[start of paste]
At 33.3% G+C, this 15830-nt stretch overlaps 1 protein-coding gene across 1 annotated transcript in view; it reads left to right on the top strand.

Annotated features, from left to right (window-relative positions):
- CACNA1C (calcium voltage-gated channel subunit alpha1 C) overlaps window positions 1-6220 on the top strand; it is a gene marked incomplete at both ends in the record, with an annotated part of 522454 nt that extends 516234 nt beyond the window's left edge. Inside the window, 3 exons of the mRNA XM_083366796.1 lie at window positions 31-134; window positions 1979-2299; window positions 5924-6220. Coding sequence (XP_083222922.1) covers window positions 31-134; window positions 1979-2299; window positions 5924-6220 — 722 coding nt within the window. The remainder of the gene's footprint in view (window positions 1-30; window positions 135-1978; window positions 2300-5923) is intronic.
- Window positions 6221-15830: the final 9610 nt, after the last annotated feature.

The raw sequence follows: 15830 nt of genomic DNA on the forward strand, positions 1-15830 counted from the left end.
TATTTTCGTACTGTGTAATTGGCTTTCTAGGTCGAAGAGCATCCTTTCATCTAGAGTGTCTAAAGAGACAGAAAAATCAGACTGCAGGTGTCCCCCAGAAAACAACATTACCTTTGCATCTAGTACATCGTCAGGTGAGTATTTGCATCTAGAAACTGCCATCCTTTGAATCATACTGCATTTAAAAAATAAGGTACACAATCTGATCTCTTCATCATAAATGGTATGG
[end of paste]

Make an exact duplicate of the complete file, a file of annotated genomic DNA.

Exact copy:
At 33.3% G+C, this 15830-nt stretch overlaps 1 protein-coding gene across 1 annotated transcript in view; it reads left to right on the top strand.

Annotated features, from left to right (window-relative positions):
- CACNA1C (calcium voltage-gated channel subunit alpha1 C) overlaps window positions 1-6220 on the top strand; it is a gene marked incomplete at both ends in the record, with an annotated part of 522454 nt that extends 516234 nt beyond the window's left edge. Inside the window, 3 exons of the mRNA XM_083366796.1 lie at window positions 31-134; window positions 1979-2299; window positions 5924-6220. Coding sequence (XP_083222922.1) covers window positions 31-134; window positions 1979-2299; window positions 5924-6220 — 722 coding nt within the window. The remainder of the gene's footprint in view (window positions 1-30; window positions 135-1978; window positions 2300-5923) is intronic.
- Window positions 6221-15830: the final 9610 nt, after the last annotated feature.

The raw sequence follows: 15830 nt of genomic DNA on the forward strand, positions 1-15830 counted from the left end.
TATTTTCGTACTGTGTAATTGGCTTTCTAGGTCGAAGAGCATCCTTTCATCTAGAGTGTCTAAAGAGACAGAAAAATCAGACTGCAGGTGTCCCCCAGAAAACAACATTACCTTTGCATCTAGTACATCGTCAGGTGAGTATTTGCATCTAGAAACTGCCATCCTTTGAATCATACTGCATTTAAAAAATAAGGTACACAATCTGATCTCTTCATCATAAATGGTATGG